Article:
MARGARET THATCHER has begun a battle for her political life. By next Tuesday, when a first ballot is cast in a contest for her party's leadership, Mrs. Thatcher will know whether or not her 11-year term as Britain's prime minister is over.
Even if she fends off a leadership challenge by Michael Heseltine, one of her former ministers, there is a broadening consensus that her days in 10 Downing Street may be numbered.
The crisis for the woman who took over the leadership of the Conservative Party in 1975 and rose to become the ``Iron Lady'' of British and international politics began to deepen on Nov. 1, when Sir Geoffrey Howe, deputy prime minister and a loyal lieutenant ever since Thatcher came to power, suddenly resigned from the government.
His departure was followed by a blistering resignation speech in the House of Commons, in which he assailed Thatcher for allegedly endangering Britain's interests by harboring ``nightmare visions'' of European countries ``undermining British democracy.''
Sir Geoffrey went on to attack Thatcher's abrasive leadership style, and called on Conservative members of Parliament (MPs) to consider whether they wished to go on serving under such a leader.
Coming from a politician famous for understatement and mild manners (an opponent once said that being attacked by Sir Geoffrey was like being savaged by a dead sheep), the speech was described by Peter Temple-Morris, a leading Conservative backbencher, as ``utterly devastating.''
The British news media took up the phrase and began measuring the damage Sir Geoffrey had done to the prime minister. But worse was to come for the woman who had sat aghast throughout the Howe onslaught and who, at the end of it, could only say that she ``regretted the manner'' of her deputy's resignation.
Mr. Heseltine, who stormed out of the Thatcher Cabinet four years ago after a disagreement with the prime minister about purchases of European defense equipment, took soundings among his fellow Conservative MPs who decide each year who is to lead their party.
Heseltine's soundings revealed that ``well over 100'' of the 374 Conservative MPs wanted him to lead the party, he said. On Wednesday, he threw his hat into the ring.
``Under my leadership the party could win the next general election. Under Mrs. Thatcher, it could not,'' he said.
The statement drew bitter attacks from Thatcher loyalists. Sir Marcus Fox, deputy chairman of his party's backbench committee, said he ``deplored'' a move that was ``unnecessary and can only damage the prime minister.''
Michael Mates, a former Army colonel who is the Heseltine campaign director, angrily rejected the attacks, claiming that Thatcher had herself had ``done damage enough'' and was no longer fit to lead Britain.
In the lobbies of the House of Commons, the turmoil unleashed by the Howe resignation and the Heseltine challenge promised to continue throughout the weekend and in the run-up to the first ballot in the leadership contest.
In theory, under Conservative Party rules, Heseltine needs 159 votes to keep Thatcher from winning on the first ballot. But Conservative MPs said yesterday that there were signs that many of their number, nonplused by the ferocity of the Howe attack and worried about signs that Thatcher might be losing her political grip, were planning to abstain. If there were 20 or 30 abstentions, Heseltine would be in striking distance of forcing a second ballot one week later.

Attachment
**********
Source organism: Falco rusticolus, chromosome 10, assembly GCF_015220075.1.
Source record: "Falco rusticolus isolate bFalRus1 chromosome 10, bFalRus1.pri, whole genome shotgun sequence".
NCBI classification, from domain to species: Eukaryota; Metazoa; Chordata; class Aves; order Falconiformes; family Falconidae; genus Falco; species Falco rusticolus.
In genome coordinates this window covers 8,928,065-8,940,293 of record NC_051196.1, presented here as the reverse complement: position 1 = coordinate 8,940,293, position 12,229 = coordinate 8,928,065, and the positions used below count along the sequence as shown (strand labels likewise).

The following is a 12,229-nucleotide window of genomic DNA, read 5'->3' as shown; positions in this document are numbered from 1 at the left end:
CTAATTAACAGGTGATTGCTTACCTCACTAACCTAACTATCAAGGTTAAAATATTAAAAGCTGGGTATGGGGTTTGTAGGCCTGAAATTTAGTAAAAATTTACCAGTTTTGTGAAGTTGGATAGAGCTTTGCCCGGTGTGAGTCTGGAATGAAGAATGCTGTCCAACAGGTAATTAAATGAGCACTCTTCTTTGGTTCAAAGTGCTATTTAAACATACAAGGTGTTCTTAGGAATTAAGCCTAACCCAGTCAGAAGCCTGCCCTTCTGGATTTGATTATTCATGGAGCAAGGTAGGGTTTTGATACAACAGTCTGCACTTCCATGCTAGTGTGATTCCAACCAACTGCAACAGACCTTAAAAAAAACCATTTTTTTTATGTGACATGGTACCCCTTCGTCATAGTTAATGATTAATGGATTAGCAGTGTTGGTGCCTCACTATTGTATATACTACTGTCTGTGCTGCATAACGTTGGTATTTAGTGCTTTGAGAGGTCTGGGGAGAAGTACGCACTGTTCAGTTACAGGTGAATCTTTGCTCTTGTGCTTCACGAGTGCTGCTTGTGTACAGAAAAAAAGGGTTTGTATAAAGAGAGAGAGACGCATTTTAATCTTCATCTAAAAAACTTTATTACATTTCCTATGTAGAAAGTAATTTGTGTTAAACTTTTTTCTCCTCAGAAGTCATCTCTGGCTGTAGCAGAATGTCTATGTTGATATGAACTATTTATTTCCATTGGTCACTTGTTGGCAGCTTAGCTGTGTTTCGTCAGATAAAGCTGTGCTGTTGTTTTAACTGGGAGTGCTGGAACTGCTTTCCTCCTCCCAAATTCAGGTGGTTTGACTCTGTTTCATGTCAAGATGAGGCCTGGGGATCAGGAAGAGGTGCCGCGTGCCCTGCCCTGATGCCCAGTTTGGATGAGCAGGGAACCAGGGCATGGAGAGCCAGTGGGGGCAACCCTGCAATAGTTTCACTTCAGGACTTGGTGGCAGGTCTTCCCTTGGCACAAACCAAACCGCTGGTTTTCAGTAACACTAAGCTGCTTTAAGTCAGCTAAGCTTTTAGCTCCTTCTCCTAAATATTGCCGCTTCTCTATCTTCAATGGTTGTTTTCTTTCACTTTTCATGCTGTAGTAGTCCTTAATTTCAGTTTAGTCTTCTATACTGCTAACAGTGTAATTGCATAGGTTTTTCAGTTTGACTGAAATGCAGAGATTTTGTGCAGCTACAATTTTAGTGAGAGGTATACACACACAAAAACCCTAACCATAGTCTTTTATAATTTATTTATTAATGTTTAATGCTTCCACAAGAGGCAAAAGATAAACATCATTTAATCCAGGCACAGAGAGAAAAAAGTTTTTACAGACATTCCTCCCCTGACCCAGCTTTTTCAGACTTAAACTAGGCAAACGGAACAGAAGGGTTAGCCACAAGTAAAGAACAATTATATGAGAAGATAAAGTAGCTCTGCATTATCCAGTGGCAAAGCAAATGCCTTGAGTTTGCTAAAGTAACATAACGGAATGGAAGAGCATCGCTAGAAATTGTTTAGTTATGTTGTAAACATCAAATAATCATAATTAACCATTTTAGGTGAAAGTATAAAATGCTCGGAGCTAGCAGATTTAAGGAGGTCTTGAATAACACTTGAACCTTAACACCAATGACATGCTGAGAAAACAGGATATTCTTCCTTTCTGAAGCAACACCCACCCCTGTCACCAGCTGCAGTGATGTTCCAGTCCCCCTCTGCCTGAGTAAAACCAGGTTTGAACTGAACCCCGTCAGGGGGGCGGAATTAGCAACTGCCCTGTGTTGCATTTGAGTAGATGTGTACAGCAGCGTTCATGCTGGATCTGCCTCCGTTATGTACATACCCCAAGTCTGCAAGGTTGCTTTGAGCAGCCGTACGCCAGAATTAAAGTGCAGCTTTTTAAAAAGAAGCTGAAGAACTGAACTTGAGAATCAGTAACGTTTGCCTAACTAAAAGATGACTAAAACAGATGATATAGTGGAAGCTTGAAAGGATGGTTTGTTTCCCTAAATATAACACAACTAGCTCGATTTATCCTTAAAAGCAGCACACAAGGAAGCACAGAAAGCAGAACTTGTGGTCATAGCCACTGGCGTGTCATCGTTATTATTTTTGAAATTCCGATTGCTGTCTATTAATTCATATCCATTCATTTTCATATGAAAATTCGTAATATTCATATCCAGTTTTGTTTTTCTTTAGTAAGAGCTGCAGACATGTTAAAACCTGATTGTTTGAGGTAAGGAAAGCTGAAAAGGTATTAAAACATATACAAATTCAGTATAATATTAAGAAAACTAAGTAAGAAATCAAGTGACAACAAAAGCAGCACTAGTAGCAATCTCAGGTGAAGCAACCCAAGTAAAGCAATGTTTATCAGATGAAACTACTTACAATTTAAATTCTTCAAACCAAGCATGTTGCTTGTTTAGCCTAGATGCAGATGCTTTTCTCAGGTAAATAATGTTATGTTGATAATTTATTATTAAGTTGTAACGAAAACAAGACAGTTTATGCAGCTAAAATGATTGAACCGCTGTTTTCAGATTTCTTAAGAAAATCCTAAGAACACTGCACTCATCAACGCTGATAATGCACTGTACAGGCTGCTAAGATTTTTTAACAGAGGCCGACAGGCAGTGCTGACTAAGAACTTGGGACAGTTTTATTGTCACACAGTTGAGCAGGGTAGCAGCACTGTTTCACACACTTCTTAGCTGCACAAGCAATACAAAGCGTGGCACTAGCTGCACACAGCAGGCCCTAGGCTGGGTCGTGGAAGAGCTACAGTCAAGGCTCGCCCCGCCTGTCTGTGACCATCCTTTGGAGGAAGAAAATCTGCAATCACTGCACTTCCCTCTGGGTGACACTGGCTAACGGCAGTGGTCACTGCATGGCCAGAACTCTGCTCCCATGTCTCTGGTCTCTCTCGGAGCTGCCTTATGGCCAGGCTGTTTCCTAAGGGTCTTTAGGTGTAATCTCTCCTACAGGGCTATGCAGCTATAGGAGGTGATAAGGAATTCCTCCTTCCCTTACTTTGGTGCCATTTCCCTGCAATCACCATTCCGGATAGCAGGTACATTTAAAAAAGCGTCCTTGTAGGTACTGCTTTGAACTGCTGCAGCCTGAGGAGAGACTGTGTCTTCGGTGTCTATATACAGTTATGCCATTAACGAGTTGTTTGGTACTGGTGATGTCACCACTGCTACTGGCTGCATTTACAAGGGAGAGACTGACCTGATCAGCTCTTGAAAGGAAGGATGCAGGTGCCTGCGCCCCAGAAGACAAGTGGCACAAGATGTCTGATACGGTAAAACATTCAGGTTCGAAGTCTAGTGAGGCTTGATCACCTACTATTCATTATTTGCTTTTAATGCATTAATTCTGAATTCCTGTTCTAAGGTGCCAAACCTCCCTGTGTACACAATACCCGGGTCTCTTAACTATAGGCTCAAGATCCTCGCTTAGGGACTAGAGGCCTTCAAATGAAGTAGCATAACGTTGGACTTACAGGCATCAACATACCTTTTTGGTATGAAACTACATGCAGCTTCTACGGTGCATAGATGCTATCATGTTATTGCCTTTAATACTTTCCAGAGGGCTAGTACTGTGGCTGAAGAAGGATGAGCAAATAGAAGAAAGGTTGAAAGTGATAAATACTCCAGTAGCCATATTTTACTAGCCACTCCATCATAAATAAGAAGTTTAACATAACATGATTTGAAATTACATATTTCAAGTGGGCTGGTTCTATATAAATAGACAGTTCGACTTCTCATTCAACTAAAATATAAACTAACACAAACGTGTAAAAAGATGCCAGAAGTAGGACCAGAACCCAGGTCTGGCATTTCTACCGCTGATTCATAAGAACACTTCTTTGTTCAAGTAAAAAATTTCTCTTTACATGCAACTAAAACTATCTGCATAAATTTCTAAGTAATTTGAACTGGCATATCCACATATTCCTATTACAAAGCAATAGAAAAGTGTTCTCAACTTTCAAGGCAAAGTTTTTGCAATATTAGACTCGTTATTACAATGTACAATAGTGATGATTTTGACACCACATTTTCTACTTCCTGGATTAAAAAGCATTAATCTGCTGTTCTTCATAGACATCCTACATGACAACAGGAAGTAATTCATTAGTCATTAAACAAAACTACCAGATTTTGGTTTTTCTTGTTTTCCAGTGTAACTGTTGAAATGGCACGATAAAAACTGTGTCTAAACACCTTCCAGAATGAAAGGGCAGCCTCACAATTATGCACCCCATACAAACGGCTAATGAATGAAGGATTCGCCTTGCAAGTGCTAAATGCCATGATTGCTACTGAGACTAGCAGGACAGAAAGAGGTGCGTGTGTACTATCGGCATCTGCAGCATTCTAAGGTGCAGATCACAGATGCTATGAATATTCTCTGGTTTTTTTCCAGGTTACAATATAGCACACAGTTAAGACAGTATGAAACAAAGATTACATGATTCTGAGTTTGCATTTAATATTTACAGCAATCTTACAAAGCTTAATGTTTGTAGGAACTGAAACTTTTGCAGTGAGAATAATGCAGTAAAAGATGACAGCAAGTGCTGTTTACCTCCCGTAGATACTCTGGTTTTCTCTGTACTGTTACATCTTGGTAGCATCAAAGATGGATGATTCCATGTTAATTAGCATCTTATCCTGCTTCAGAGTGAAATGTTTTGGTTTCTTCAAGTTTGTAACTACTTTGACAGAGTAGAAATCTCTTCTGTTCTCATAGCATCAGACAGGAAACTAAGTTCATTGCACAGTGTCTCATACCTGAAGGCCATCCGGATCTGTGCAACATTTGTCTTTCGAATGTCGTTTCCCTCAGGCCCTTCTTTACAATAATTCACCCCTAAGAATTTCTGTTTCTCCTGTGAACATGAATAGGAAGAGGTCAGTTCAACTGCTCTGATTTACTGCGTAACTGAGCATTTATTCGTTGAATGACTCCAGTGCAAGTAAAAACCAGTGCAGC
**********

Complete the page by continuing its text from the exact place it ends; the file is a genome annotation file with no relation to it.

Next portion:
And if that happened, Thatcher might either resign or decide to face a second contest in which other contenders would be likely to enter the race.
Other challengers could include Sir Geoffrey himself. Thatcher's own officials have raised the possibility that Douglas Hurd, the respected foreign secretary, might enter the lists.
A Heseltine loyalist said yesterday: ``We can wound her so severely that she would either have to step down or accept her fate as a lame duck leader. And our party does not like lame ducks in charge.''
Thatcher has ideas of her own. Immediately after Heseltine threw down the gauntlet, a Downing Street source said the prime minister was ``ready for battle.'' A majority of just one vote would be ``enough for the prime minister to continue.'' She expected to ``trounce'' Heseltine.
Independent-minded backbenchers trying to decide which way the tide was flowing appeared to feel that Thatcher was underestimating the extent of dissatisfaction with her leadership.
One pointed out that Sir Geoffrey's resignation had been preceded by that of Nigel Lawson, the former chancellor of the exchequer.
``Why can she not retain the loyalty of her lieutenants? Perhaps she has become too domineering,'' the MP said.
Another senior Conservative MP said this was ``the most serious blood-letting'' since Thatcher won the Conservative leadership from Edward Heath.
Heseltine said yesterday that he parted company from Thatcher on three key matters.
``Her attitudes to Europe antagonize our friends and, as Sir Geoffrey says, are harming the nation. Her style of government prevents the Cabinet from making collective decisions. And her introduction of the poll tax has caused profound concern to millions of people'' he said.
Heseltine's criticism of the poll tax struck a chord with many Conservative MPs, fearful that their parliamentary majorities will be eroded at the next general election by voters angry with what they see as an unfair fee.